Modulating Anxiety with Anodal tDCS

Modulating Anxiety and Functional Capacity with Anodal tDCS Over the Left Dorsolateral Prefrontal Cortex in Primary Dysmenorrhea.

Background: Primary dysmenorrhea is a common and often debilitating condition affecting 40-90% of menstruating women. This condition reduces functionality, quality of life, and social activities. Transcranial direct current stimulation (tDCS) has been used in many chronic pain syndromes, with evidence of improved pain, functionality, and mood in women with primary dysmenorrhea. The objective of this study was to determine whether tDCS could offer clinical benefits on pain, anxiety, affectivity, and functionality in women with primary dysmenorrhea.
Methods: This parallel, sham, randomized, double-blind trial was conducted with 26 women randomized into sham tDCS and active tDCS. Anodal tDCS was applied for 5 consecutive days over F3 corresponding to the left dorsolateral prefrontal cortex (DLPFC) and the cathode electrode over Fp2 for 20 min with an intensity of 2 mA. A numeric rating scale (NRS) was used to assess pain, anxiety, positive and negative affect, and submaximal aerobic performance during two consecutive menstrual cycles.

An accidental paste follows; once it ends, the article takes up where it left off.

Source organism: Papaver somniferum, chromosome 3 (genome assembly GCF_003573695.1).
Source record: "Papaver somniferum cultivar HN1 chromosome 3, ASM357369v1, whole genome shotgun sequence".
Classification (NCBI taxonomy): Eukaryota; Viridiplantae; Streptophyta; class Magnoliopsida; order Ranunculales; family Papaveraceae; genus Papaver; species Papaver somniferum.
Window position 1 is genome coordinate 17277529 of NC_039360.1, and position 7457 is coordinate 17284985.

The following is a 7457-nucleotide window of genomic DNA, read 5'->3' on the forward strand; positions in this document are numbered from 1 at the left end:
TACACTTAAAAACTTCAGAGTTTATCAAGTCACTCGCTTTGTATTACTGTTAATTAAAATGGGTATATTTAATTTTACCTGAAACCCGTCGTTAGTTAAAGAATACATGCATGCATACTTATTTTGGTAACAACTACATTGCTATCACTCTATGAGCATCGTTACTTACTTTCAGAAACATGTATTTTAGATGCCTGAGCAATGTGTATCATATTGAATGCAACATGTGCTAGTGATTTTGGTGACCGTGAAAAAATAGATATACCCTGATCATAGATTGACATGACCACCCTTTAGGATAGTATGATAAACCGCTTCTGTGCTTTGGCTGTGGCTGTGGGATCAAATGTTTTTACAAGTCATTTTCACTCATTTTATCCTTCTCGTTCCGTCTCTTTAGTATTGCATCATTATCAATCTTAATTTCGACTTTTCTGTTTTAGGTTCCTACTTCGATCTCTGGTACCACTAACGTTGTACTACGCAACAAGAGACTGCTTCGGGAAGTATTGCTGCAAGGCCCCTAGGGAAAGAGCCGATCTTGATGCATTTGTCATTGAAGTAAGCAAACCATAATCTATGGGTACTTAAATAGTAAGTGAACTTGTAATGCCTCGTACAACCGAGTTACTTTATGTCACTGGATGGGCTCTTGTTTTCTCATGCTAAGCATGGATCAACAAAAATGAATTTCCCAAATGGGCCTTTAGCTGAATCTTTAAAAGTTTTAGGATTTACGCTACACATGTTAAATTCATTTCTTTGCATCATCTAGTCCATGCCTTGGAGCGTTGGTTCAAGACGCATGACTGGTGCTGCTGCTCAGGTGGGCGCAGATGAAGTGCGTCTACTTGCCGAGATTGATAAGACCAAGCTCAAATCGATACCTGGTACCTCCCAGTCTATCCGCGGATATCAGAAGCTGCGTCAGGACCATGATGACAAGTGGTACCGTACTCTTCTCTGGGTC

Results: No significant interaction was found between intervention and time on the NRS [F(2,44) = 1.358, p = 0.26], and a significant main effect of time [F(2,44) = 4.446, p = 0.01] was found. The active group showed a significant reduction in anxiety (p = 0.03) with a mean difference of 5.12 (95% CI 0.79 to 11.05). No significant differences in positive and negative affect were found (p = 0.95 and p = 0.15, respectively). Submaximal aerobic performance was significantly greater in the active group [F(2,21) = 5.591, p = 0.02], with a mean difference of 70.87 (95% CI 8.53 to 133.21).
Conclusion: Anodal tDCS over the DLPFC seems to be an effective therapeutic approach for improving anxiety and functionality in women with primary dysmenorrhea.

PMID: 32308497 [PubMed]




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